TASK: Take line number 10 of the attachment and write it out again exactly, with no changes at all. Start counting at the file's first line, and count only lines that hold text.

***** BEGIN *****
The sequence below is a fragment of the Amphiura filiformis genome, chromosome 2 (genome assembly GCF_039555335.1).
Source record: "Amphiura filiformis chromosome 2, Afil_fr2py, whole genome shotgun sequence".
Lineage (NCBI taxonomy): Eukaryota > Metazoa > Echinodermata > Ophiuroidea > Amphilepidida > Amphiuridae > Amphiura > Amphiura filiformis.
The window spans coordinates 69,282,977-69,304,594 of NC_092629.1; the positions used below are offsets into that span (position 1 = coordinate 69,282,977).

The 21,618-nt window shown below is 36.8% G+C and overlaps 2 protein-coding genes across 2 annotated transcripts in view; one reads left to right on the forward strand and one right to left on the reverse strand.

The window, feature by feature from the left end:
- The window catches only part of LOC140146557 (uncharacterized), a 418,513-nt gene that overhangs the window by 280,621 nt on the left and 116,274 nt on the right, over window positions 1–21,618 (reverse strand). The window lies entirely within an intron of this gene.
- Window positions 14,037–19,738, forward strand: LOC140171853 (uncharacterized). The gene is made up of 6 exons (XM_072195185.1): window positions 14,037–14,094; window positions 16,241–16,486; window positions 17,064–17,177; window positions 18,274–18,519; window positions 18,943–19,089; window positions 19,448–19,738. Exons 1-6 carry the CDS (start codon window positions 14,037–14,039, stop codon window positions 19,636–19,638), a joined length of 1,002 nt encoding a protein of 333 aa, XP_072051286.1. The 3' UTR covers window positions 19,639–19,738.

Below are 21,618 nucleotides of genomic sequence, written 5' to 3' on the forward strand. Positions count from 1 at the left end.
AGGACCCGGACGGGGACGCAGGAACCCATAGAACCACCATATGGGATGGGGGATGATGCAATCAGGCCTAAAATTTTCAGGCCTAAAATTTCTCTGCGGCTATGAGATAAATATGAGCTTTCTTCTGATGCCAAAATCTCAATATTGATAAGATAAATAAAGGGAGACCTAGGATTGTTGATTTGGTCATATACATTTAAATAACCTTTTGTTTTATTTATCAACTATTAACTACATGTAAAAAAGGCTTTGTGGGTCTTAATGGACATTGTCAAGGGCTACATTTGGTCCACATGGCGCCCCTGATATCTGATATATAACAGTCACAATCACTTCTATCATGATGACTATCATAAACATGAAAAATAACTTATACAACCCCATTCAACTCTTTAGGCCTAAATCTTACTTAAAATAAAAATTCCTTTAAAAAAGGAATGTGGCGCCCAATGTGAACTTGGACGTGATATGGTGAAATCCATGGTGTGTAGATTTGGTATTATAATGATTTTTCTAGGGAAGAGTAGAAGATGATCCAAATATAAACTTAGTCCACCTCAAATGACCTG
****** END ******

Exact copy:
AGGACCCGGACGGGGACGCAGGAACCCATAGAACCACCATATGGGATGGGGGATGATGCAATCAGGCCTAAAATTTTCAGGCCTAAAATTTCTCTGCGGCTATGAGATAAATATGAGCTTTCTTCTGATGCCAAAATCTCAATATTGATAAGATAAATAAAGGGAGACCTAGGATTGTTGATTTGGTCATATACATTTAAATAACCTTTTGTTTTATTTATCAACTATTAACTACATGTAAAAAAGGCTTTGTGGGTCTTAATGGACATTGTCAAGGGCTACATTTGGTCCACATGGCGCCCCTGATATCTGATATATAACAGTCACAATCACTTCTATCATGATGACTATCATAAACATGAAAAATAACTTATACAACCCCATTCAACTCTTTAGGCCTAAATCTTACTTAAAATAAAAATTCCTTTAAAAAAGGAATGTGGCGCCCAATGTGAACTTGGACGTGATATGGTGAAATCCATGGTGTGTAGATTTGGTATTATAATGATTTTTCTAGGGAAGAGTAGAAGATGATCCAAATATAAACTTAGTCCACCTCAAATGACCTG